Can you get someone else to do drop offs for a while to let me he dust settle? It really is nothing to do with the school and I wouldn't involve hem. There is nothing they can do and if she hears of it, she may well escalate her antagonism, especially as you say she has a group of friends supporting her.

If you have to do the drop offs, can you leave them a short distance from the playground to walk in on their own.

Waltermittythesequel Wed 18-May-16 19:22:09

Wtf happened to make things escalate this badly??

I'd move schools without question. How can you live like this for the next few years?!

BeauGlacons Wed 18-May-16 19:22:18

Why did she hit you the first time.

Not sure how this can be a great school if this is the way parents behave. Your dc are being bullied and you ate being bullied/assaulted. Move the children no question.

PlaygroundAngst Wed 18-May-16 19:23:00

No, haven't posted about it before. Hoping I don't know you in RL!

Without wishing to drip feed, my child has SEN. They're getting additional support from school and changing schools would disrupt my child too much for it to be a benefit.

BoomBoomsCousin Wed 18-May-16 19:23:35

Speak to local community police officer, not school. It's not the school's responsibility nor their area of expertise.

PlaygroundAngst Wed 18-May-16 19:27:04

X post

She hit me because I pulled her child off mine. Mine was pinned to the floor. The mum didn't see what her child had done, she just saw me trying to rescue mine and screamed at me to get away from her child. I walked away, she followed, trapped me against the wall, shouted some more and hit me.

PlaygroundAngst Wed 18-May-16 19:29:12

BoomBoom... The police have already recommended that the school get in touch with him.

Apparently because the incident started on school grounds, the police are limited in what they can do.

EarthboundMisfit Wed 18-May-16 19:29:53

Wow! I've never come across anything like this. I'd keep well clear except where your children are involved, and call the police if appropriate in future.

zeezeek Wed 18-May-16 19:32:00

Sounds like this woman is definitely a role model for her children.

OnlyAFoolsChance Wed 18-May-16 19:32:14

No I dont think I know you in RL, I just remember reading something similar to this before. Really similar, and the general consensus was to move school.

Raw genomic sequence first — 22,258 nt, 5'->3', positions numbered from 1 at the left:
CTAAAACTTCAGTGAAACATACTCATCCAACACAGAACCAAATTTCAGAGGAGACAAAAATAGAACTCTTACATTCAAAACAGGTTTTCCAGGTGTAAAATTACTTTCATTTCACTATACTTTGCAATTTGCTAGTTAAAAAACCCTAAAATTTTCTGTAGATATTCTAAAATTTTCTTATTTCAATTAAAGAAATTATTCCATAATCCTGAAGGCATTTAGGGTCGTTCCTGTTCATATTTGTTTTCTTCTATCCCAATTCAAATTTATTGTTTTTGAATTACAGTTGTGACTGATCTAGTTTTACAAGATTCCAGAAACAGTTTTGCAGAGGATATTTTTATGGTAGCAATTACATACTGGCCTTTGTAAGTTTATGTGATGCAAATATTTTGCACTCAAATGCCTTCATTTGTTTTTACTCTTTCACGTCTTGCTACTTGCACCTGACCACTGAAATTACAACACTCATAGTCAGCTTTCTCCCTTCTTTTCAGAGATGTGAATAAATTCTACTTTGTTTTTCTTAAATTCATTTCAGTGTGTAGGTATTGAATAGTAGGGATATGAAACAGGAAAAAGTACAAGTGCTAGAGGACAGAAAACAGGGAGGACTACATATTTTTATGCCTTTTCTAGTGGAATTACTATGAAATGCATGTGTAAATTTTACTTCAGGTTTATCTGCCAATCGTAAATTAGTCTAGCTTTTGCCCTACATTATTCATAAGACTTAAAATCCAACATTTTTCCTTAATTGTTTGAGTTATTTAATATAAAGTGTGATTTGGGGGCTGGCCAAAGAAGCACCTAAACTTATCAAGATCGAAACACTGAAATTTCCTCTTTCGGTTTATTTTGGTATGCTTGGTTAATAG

Yes with SEN that could add more problems, but give it a thought at least.

In the meantime, I'd be tempted to keep a diary of occurrences and speak to police again if she is hellbent on continuing her nasty behaviour.

I agree involving the school could make things more awkward all round, however that said, if they have a parent being violent in the playground and shouting and swearing infront of the children, I feel they should be having words with this person in the form of "cut it out or wait outside the playground" type chat.

OnlyAFoolsChance Wed 18-May-16 19:33:12

*wait outside the playground to collect your child or send someone else. that should have read.

Waltermittythesequel Wed 18-May-16 19:38:10

SN makes it more difficult but not impossible, surely.

Don't see how the school is that great if that's the standard of parent!

BoomBoomsCousin Wed 18-May-16 19:39:40

OP, assuming you are in England, the police are fobbing you off if they said that. There is nothing special about school grounds that makes incidents there less police matters than they would be if they happened in, say, Sainsbury's car park.

But if they aren't willing to get involved then you may need to change your life a little bit. Can your DC's father take them to school for a while? Or a friend? Or is there a second entrance you could use? Staying completely out of her way and giving her time to change her focus onto someone else may be all you need, though I realise you've been trying to avoid her already. Obviously having to do this isn't ideal and there's still all the ongoing school issues with the children, but I don't really see what the school would be able to accomplish - they aren't in the business of mediating between adults, especially not when violence is already involved.

LunaLoveg00d Wed 18-May-16 19:42:13

It is not the job of the school to sort out arguments between parents. They are there to teach your children, not develop parents' social skills.

PlaygroundAngst Wed 18-May-16 19:46:59

Yup, in England.

There are two entrances. They're equally convenient for her but I can only use one because of my other child who I drop off. I'm going to probably sound like a complete idiot now because I've asked the school to ask her to only use one entrance, and I'll use the other one.

I've really appreciated everyone's comments. I didn't predict that the consensus would be to move schools.

SquinkiesRule Wed 18-May-16 19:50:18

I wouldn't care if the school is the one you think is best, your childs time there feel like an eternity when they are young, life is too short to live with this crap, move him away from these people. Make sure that you tell the school that she and her buddies are the reason why.